Several conditions must be met for them to claim the property for their own use and such notices issued by private landlords can often be blocked. will review these and and other termination notices for you.

Most landlords already know that they are breaching rent control law. They will be cautious if they receive a letter signed by a lawyer so ensures every claim letter is signed by a contract lawyer that works closely with the portal. 

Landlord terminated your contract? Find out if you could block the termination

Reject unjustified rent increases

The most sensible thing you can do when renting in Germany is stay clued up. There are laws in place to protect you, but you need to know them to use them to your advantage.

If your landlord demands a sharp increase, check the Mietspiegel. Don't accept anything without asking for the landlord's justification and checking yourself or having someone else check whether it makes sense and is within legal limits.

You should know that the law also prohibits steep rises in rent over a short period of time. Landlords are not permitted to increase your rent more than 15 percent over a three-year period and it still cannot exceed the rent index (the same rent index used for rent control but without applying the 10 percent addition). also helps you check and dispute rent increase letters.

You’re also protected if your rental property is repaired or modernized. Until recently, landlords could reclaim 11 percent of the cost of the repairs or refurbishment, but as of 2019 they can only reclaim eight percent annually. This has been one of the biggest issues faced by tenants in Germany who would find themselves unable to pay the unexpected rent increase.

If you suspect your rental contract is against German rent control law you can can call's free hotline on 030 8632-8934-0 (Monday to Friday 9am to 7pm)  

This article was produced by The Local Creative Studio and sponsored by Wenigermiete.

For members


EXPLAINED: How to sublet your apartment in Germany

If you’re going away for a period of time or want to cut your living costs, subletting your flat can seem like an appealing option. But there are a lot of things you need to consider first. We break them down.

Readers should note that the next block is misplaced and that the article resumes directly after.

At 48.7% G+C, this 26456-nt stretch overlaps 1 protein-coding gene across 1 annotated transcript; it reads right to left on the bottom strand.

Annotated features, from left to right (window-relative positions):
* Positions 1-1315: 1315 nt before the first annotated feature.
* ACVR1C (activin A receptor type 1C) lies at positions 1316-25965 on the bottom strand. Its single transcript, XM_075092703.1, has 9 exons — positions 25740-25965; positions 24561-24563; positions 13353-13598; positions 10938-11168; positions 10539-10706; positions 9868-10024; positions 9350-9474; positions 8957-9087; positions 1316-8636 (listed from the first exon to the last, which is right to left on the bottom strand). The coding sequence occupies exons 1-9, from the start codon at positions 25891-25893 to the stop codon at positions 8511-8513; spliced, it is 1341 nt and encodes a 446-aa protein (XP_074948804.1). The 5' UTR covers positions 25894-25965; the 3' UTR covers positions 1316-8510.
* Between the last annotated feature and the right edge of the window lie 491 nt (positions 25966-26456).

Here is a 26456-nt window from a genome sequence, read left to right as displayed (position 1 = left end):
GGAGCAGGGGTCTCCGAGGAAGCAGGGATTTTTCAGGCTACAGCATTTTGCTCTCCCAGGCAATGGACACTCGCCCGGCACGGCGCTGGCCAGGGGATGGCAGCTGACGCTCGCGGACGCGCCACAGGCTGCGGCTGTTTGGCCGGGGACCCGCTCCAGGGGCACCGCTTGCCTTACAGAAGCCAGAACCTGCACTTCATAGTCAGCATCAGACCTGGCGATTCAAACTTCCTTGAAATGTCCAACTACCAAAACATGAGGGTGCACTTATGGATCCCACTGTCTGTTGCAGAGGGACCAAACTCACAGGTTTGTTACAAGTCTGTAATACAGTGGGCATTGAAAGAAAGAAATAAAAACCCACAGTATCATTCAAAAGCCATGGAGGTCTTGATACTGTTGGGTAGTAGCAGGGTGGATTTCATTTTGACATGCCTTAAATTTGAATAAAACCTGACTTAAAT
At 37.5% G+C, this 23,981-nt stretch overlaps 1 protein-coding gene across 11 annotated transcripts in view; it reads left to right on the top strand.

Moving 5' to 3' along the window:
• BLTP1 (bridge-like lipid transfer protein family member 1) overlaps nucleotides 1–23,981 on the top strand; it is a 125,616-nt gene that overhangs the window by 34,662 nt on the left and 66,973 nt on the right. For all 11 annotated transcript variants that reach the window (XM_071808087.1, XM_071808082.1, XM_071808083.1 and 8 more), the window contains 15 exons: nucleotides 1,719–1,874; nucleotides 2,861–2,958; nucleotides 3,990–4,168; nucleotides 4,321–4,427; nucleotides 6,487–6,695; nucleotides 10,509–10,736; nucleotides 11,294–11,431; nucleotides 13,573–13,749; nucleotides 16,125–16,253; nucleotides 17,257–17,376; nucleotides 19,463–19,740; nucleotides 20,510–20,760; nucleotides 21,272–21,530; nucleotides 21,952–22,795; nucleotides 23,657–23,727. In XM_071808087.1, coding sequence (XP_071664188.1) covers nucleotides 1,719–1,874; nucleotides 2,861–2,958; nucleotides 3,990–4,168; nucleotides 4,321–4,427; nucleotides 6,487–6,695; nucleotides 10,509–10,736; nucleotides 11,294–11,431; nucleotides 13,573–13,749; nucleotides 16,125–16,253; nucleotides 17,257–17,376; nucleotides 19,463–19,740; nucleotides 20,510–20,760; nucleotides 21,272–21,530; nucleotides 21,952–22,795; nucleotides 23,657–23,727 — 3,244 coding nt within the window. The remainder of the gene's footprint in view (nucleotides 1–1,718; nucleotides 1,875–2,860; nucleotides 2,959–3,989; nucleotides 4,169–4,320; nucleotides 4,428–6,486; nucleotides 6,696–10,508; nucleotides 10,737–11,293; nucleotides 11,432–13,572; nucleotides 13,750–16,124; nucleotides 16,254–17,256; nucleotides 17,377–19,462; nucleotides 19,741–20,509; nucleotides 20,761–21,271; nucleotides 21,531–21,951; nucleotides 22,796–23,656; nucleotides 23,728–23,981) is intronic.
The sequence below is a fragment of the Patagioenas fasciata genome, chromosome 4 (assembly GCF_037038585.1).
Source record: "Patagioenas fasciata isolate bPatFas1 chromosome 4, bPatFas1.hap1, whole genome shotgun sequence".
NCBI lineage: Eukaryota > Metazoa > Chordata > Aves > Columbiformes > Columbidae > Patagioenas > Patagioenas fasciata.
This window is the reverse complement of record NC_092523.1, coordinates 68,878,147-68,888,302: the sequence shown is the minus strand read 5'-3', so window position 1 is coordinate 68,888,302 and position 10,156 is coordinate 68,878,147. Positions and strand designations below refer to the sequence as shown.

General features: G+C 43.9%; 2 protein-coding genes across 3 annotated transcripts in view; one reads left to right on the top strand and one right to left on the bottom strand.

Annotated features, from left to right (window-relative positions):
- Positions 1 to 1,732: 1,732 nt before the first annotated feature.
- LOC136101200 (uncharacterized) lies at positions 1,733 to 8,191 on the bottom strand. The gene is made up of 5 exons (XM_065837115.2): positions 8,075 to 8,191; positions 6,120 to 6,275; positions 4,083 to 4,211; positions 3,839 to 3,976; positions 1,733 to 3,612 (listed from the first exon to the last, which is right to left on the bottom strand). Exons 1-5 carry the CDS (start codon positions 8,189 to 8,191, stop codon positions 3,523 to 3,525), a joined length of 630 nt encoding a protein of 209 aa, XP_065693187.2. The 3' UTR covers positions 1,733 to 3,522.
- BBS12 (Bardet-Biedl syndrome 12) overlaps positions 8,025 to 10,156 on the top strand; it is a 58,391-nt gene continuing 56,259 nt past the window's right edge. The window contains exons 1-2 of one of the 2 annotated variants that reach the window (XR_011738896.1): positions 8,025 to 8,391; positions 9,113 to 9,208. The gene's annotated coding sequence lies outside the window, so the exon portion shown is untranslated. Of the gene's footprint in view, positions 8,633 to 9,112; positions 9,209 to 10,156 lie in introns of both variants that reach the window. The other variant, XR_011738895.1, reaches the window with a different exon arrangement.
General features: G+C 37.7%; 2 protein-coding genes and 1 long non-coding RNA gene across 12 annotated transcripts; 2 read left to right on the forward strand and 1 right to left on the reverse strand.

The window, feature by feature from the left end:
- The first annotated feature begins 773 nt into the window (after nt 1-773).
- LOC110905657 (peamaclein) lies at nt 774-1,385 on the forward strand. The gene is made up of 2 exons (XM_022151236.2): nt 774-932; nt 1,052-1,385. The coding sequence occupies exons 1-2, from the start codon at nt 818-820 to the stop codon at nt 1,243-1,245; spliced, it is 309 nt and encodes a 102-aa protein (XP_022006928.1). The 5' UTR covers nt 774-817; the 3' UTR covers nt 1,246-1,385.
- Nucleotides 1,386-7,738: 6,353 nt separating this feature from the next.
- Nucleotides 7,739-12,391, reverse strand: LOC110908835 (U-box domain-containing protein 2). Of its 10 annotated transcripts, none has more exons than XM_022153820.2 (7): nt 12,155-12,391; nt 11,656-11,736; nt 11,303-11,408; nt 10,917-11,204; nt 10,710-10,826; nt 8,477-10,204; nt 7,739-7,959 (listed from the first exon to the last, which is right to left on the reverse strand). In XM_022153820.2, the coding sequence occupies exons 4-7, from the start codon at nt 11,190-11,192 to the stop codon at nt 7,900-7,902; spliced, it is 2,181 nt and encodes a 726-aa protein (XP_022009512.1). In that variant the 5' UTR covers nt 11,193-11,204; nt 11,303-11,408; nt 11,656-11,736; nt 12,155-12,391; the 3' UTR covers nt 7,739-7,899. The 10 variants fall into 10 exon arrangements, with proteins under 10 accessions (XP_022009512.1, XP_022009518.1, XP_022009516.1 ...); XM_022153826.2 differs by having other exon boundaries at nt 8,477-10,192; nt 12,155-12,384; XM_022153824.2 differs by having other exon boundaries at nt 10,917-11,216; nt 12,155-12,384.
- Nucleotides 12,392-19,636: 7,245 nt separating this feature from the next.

EXPLAINED: How to sublet your apartment in Germany

What is subletting?

A subletting arrangement is when a subtenant is allowed to use the main tenant’s apartment, or part of it, in return for payment.

Having visitors in your home, even for a period of up to six weeks, does not count as subletting and you do not have to inform your landlord. But be careful: If the visitor starts paying rent, this becomes a sub-letting arrangement and if the visitor stays more than six weeks in a row, you have a duty to inform your landlord.

READ ALSO: The most expensive (and cheapest) cities in Germany to rent a room

If close family members such as parents, children, partners or spouses move in with you, this is also not a subletting arrangement and is considered part of the normal use of the rented property. 

However, you should inform your landlord of such a change in circumstance, not least because at some point the new person living in your apartment will at some point need to register with the local authorities.

Do I have to tell my landlord?

Yes. Regardless of whether you are just subletting a room or your whole apartment, you have to inform your landlord and, in most cases, you are required by law to obtain the landlord’s permission to sub-rent. This applies for whatever time period you want to sublet for: whether it’s for a weekend or for six months. 

One exception to this rule is if you rent a room in a WG (shared accommodation) and all of the tenants are equal parties to the contract. In that case, it’s possible to sublet individual rooms without having to get permission from the landlord, but you should still inform them.

If you try to rent out your place or a room without your landlord’s permission and get found out, you could face legal action, or be kicked out of your apartment before the agreed notice period. 

READ ALSO: REVEALED: The most – and least – popular landlords in Germany

Can the landlord refuse to let me sublet?

If the main tenant has a so-called “justified interest” in subletting part of the apartment, they can demand that the landlord agrees to the sublet and even take legal action or acquire a special right of termination of the rental contract if they refuse.

However, this right only applies to a sublet of part of the apartment and not the entire space within the four walls – in this case the landlord is within their rights to say no to the sublet.